Thus, comparing the predictions of Eq. 38 with those of the DCPB for the average population behavior will enable the quantitative isolation of the extrinsic population heterogeneity effects. We note that the predictions of Eqs. 36 and 38 will agree only in the special case where the single-cell reaction and division rates are linear functions of the intracellular content, conditions that are certainly not satisfied here.

Figs. 3 and and44 show the effects of the extent of partitioning asymmetry (parameter *f*) and sharpness of the division rate (parameter *m*), respectively, on the average, asymptotic expression level. Notice that extrinsic population heterogeneity always shrinks the region of bistability, and at the same time it shifts it toward smaller values of *ρ*. Moreover, the extent of shrinkage is more pronounced for more asymmetric partitioning and sharper division rates. Very asymmetric partitioning can even eliminate the entire bistability region altogether. In addition, although not directly comparable, it is worth noting that extrinsic heterogeneity affects the asymptotic behavior at the cell population level in the aforementioned, very specific way as opposed to the dual effects that intrinsic noise may have at the single-cell level.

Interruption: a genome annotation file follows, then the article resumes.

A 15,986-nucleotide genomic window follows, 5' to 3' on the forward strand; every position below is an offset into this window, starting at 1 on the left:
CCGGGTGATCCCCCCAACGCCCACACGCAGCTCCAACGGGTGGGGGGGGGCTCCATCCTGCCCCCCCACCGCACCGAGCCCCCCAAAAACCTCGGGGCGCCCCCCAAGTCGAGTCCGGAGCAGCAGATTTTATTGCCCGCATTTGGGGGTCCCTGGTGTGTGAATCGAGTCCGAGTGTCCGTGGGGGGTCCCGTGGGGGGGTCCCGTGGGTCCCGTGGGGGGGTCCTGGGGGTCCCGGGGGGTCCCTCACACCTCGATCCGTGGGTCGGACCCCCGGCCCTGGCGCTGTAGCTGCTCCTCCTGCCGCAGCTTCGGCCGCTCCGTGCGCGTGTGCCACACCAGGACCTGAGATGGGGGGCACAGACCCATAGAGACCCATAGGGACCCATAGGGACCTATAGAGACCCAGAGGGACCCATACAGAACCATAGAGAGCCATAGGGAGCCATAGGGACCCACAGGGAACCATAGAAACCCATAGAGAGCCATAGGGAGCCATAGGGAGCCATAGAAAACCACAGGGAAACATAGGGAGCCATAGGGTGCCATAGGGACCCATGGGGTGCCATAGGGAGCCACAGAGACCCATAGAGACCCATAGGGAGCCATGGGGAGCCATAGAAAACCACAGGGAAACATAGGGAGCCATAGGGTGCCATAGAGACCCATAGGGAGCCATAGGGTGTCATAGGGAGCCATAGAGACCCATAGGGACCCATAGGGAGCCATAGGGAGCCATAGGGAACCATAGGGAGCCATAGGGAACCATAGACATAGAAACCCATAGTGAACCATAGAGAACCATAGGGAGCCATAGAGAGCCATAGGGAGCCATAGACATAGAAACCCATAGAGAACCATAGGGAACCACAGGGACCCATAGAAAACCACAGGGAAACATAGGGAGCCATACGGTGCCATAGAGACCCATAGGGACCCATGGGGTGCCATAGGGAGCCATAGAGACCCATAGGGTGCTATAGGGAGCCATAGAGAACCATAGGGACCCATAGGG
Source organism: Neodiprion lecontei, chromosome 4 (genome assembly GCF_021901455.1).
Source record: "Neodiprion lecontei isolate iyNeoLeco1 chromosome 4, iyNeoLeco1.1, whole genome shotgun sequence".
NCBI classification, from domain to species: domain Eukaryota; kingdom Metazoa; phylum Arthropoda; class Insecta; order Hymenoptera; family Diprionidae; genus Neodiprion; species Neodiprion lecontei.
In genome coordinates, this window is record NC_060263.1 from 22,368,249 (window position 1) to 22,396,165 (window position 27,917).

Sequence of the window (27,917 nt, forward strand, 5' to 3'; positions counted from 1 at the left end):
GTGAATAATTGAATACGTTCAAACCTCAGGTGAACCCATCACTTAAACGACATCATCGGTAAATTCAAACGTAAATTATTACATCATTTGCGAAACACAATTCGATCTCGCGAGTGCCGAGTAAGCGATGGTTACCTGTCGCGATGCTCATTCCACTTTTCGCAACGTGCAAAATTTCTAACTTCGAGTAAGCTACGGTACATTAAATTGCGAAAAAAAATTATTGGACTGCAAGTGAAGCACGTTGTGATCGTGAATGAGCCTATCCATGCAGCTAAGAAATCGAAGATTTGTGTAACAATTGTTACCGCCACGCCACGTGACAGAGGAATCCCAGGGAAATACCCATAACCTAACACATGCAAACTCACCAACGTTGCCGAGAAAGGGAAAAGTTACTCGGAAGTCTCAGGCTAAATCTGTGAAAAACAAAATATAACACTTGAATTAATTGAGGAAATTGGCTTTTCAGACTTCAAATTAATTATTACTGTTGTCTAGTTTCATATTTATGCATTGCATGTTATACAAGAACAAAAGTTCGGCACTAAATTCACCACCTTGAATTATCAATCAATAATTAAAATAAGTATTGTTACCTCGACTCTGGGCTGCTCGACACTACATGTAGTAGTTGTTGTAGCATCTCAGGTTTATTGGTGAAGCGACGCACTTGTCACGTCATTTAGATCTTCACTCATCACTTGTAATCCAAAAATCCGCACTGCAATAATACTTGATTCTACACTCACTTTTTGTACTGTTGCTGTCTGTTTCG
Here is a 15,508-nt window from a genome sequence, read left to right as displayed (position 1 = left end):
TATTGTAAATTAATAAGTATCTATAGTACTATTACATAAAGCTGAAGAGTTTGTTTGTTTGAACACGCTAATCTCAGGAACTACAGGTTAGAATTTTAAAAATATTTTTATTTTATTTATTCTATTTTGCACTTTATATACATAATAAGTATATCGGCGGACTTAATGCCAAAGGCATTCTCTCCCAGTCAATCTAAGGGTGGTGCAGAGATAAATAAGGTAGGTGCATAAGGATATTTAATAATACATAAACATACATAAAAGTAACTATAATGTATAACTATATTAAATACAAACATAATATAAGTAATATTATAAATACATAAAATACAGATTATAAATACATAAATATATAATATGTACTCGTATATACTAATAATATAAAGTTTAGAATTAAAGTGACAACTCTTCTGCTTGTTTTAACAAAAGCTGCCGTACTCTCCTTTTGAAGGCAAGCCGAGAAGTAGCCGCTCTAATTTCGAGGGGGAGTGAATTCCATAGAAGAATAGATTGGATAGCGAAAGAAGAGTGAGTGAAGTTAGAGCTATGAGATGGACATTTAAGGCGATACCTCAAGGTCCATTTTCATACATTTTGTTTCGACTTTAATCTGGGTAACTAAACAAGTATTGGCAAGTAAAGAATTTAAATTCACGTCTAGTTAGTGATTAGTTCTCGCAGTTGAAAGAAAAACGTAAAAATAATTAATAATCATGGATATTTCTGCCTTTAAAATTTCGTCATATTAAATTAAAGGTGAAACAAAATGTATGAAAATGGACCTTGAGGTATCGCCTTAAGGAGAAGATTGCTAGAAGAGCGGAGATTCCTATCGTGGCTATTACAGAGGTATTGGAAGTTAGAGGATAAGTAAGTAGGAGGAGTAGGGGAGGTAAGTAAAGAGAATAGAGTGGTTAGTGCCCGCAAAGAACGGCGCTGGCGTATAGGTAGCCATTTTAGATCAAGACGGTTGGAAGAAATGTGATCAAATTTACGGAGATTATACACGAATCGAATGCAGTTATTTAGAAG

*f*) on average gene expression at the cell-population level as a function of dimensionless parameter

*ρ*(

*m*= 2,

*π*= 0.03,

*δ*= 0.05). (

*Dashed line*) Continuum model. (

*Solid*

**...**

*m*) on average gene expression at the cell-population level as a function of dimensionless parameter

*ρ*(

*f*= 0.3,

*π*= 0.03,

*δ*= 0.05). (

*Dashed line*) Continuum model. (

**...**